Have you ever wondered how students on campus have been contributing to the sustainability movement? Have you ever wanted to know more about this seemingly ambiguous word? If so, this column may be of interest to you. It is the first of many columns by members of the Empower Poly Coalition of student sustainability clubs that will raise awareness of the interconnected issues within the green movement.
Sustainability at a first glance may seem vague, but it is for good reason. This is because it encompasses all areas of human life and is hard to understand by looking at only a small piece. Simply put, sustainability is the ability to provide for the needs of the current population without compromising the ability of future generations to meet their needs. This concept is often explained using the three tiers of sustainability: ecology, equity, and economy. In other words, if we want to successfully provide for our needs without destroying that ability for future generations, people must live in balance with the ecosystems that are the life support systems for all life on the planet, live in peace and equality with their fellow human, and maintain a healthy and bustling economy. These three things can’t work independently of one another. For example, we cannot have a successful long-term economic structure if corporations continually create situations of environmental degradation and depletion of resources.
Since the scientific community has become increasingly certain that human activity is creating a global warming, sustainability is no longer a buzzword in mainstream consciousness. Sustainability is here to stay. Over the last few years, there has been lots of talk by both the administration of Cal Poly as well as the California State University System about implementing sustainability practices to create a greener future for the CSU system. After a year and a half of student pressure, the CSU Board of Trustees passed a revised policy on energy conservation, sustainable building practices, and physical plant management. The policy lays out a series of goals, the most notable being a 15 percent reduction in total energy consumption by 2010. Other goals include an onsite renewable energy production increase from 2 to 10 megawatts and other efficient onsite production increase from 24 to 40 megawatts by 2014, 20 percent of all energy will be procured from renewable sources by 2010, and green building guidelines will be implemented for all new projects. With these goals, the university has real incentive to move from the realm of talking about campus sustainability to taking actions and making it reality. Cal Poly is now soaking up some rays and making its own power with its first major response to the policy. See for yourself; the roof of building 21 is now equipped with a photovoltaic array that will supply campus with nearly one-fourth of a megawatt of power.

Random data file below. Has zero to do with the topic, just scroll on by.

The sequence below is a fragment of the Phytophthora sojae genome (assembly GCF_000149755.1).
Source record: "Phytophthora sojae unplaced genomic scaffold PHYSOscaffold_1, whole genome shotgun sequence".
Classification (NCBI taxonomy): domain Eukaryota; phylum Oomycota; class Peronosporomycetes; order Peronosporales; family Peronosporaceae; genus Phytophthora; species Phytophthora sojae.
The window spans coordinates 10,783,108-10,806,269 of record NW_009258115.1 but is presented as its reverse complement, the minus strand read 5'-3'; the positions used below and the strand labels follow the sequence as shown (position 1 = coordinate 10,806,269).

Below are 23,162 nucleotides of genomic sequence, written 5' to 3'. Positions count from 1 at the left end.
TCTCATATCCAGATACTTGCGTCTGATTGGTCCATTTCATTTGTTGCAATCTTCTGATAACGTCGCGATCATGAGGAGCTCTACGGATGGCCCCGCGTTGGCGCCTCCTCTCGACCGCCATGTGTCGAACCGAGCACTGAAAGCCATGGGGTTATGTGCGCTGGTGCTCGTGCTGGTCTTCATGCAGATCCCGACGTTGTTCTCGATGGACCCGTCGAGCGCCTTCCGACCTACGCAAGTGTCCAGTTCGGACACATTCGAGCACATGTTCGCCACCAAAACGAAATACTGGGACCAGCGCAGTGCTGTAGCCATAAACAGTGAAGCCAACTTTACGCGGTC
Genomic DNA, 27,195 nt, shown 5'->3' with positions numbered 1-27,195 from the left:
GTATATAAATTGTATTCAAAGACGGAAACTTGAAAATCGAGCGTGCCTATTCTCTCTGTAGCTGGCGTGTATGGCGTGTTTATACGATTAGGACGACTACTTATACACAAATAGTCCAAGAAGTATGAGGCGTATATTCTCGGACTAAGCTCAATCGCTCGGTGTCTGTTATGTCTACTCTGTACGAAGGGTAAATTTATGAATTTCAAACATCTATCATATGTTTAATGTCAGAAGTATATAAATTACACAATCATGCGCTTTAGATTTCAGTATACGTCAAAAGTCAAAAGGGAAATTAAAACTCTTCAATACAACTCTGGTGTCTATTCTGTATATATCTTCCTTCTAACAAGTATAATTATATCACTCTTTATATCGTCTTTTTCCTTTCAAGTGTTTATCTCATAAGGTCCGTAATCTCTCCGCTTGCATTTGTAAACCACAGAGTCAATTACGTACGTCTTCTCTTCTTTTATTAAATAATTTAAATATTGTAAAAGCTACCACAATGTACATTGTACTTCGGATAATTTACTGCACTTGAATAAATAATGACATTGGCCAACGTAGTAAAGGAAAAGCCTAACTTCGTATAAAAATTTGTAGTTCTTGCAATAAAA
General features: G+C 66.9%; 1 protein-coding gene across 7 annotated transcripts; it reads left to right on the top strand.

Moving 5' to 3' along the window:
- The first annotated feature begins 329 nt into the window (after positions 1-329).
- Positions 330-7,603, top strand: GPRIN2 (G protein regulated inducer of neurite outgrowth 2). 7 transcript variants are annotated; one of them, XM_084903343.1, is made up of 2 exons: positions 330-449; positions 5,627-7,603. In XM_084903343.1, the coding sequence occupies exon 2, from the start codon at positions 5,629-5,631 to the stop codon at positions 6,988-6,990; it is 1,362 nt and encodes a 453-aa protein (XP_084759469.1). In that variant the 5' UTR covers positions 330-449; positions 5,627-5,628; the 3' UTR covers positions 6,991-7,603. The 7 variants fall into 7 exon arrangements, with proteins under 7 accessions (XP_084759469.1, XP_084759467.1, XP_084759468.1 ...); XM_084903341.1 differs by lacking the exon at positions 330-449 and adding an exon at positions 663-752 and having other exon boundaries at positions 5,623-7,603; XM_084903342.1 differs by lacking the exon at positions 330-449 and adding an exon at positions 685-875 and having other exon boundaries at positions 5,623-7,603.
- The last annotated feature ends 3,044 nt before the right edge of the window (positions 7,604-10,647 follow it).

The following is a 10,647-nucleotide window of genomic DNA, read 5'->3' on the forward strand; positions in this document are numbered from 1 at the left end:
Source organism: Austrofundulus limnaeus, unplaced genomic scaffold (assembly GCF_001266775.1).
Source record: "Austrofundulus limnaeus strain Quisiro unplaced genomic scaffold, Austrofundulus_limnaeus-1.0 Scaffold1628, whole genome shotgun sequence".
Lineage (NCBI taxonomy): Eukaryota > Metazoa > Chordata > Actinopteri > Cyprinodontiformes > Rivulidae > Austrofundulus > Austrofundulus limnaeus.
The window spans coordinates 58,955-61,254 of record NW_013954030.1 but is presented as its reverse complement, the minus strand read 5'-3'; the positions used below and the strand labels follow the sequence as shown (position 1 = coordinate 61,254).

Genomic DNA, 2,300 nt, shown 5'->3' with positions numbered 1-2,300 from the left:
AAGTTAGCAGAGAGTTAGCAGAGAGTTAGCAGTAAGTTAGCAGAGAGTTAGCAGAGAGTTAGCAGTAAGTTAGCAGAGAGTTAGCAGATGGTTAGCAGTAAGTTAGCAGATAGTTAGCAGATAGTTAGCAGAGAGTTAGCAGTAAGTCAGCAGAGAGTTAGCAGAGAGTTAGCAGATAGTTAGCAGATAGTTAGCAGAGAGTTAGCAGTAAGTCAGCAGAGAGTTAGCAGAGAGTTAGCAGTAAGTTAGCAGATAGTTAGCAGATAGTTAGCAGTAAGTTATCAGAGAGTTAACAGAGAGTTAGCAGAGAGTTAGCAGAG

The student body has shown an increasing interest in sustainability with many new clubs forming around different issues in the movement. Within the last year and a half, campus has seen the creation of Poly Greens, the Hydrogen Energy Club, the Fair Trade Club, and the Biodiesel Club. All of these clubs share a similar interest in sustainability, but there was little collaboration or even communication between them. Last spring, the gulf was bridged when the Empower Poly Coalition of student sustainability clubs was formed. It now brings together the previously mentioned clubs as well as the Environmental Council, the Sustainable Agriculture Club, and the Renewable Energy Club. Empower Poly meets regularly to provide a forum of communication and collaboration for student environmental activism on campus. Not only does the coalition give the clubs support to help reach their goals, it also provides a credible student voice when communicating with campus administrators. Most importantly, however, Empower Poly seeks to raise student awareness about the importance of making sustainability a part of our lives so we can contribute in maintaining a healthy planet for future generations.